I have a very simple question about incident an reflected waves. Consider for instance an incident light ray on an interface between two different materials. We know that there will be a reflected wave (with same angle of incidence) and a transmitted wave.
Let's focus on incident and reflected waves. My question is: do these waves interfere and become one single wave, or will they be separate?
I have inserted the following picture to explain better my doubt:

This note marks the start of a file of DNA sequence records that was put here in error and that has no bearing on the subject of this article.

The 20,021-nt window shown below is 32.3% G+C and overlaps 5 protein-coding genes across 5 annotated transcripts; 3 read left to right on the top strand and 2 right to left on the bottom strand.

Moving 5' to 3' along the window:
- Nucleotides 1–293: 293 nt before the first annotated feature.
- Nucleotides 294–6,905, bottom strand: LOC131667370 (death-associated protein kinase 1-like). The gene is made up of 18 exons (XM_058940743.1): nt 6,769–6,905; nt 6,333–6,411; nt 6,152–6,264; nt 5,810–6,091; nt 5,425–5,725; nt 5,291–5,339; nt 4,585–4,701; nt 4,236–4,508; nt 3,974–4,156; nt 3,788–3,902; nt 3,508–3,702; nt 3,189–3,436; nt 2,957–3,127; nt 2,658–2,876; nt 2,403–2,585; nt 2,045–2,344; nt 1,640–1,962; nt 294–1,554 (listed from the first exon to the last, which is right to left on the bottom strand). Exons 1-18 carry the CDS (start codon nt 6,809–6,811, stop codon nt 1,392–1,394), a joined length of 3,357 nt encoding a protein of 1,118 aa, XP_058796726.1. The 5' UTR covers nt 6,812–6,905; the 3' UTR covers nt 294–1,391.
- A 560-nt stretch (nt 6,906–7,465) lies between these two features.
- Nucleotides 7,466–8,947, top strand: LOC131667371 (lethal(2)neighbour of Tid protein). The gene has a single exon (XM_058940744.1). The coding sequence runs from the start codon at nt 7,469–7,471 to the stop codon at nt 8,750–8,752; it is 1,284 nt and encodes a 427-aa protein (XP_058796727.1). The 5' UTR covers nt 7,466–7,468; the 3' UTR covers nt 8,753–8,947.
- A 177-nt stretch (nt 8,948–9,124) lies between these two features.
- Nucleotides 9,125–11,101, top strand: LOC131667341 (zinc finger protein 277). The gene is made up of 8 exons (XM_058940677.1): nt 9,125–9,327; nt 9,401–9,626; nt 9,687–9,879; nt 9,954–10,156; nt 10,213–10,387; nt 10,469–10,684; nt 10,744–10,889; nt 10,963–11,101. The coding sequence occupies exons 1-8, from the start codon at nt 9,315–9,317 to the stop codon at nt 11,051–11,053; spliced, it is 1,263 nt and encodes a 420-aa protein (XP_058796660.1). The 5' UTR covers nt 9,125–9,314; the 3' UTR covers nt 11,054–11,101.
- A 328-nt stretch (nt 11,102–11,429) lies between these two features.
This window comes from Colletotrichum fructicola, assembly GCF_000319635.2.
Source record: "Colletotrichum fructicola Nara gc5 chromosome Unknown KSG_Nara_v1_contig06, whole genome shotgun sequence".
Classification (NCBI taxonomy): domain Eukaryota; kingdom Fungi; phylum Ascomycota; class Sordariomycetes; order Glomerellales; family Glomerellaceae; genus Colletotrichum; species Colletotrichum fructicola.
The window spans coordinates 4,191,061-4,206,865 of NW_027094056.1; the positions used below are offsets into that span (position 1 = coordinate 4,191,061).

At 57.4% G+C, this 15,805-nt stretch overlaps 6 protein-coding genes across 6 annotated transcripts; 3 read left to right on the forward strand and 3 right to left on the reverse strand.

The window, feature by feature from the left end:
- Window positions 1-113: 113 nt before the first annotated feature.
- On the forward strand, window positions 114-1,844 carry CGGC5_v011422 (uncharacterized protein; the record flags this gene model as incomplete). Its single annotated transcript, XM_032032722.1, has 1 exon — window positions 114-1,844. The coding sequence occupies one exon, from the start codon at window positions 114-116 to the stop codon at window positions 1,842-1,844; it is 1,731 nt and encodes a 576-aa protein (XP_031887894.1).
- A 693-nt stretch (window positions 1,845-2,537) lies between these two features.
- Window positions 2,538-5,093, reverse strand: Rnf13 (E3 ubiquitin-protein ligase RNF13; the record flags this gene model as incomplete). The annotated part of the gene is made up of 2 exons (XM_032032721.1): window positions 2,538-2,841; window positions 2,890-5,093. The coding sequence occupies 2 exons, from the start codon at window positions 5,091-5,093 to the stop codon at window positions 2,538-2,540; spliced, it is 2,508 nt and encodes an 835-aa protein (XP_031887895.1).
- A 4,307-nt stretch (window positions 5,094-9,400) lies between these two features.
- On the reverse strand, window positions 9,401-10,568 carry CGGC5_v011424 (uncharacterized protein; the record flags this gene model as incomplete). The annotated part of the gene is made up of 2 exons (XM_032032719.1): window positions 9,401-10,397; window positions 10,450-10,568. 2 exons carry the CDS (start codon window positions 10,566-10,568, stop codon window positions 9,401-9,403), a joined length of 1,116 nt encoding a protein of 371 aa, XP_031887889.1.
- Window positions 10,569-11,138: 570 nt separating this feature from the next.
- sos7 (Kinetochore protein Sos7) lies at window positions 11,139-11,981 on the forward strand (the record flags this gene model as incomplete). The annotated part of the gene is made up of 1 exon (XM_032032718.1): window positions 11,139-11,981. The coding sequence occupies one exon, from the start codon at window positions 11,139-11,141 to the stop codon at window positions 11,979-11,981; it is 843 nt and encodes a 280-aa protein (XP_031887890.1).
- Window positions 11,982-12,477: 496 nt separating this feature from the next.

Consider a plane object (in red). If the reflected ray is independent from the incident ray, that surface will see that ray arriving orthogonally at it. If incident and reflected ray interfere and become one single wave, I'd say that it would propagate on a direction which is different from both directions of incident and reflected waves.
From what I know from electromagnetic waves, I'd say they would interfere (because they have the same frequencies). But if it is true, I do not understand why we usually draw two rays with specific directions for incident and reflected waves as if they were separate entities.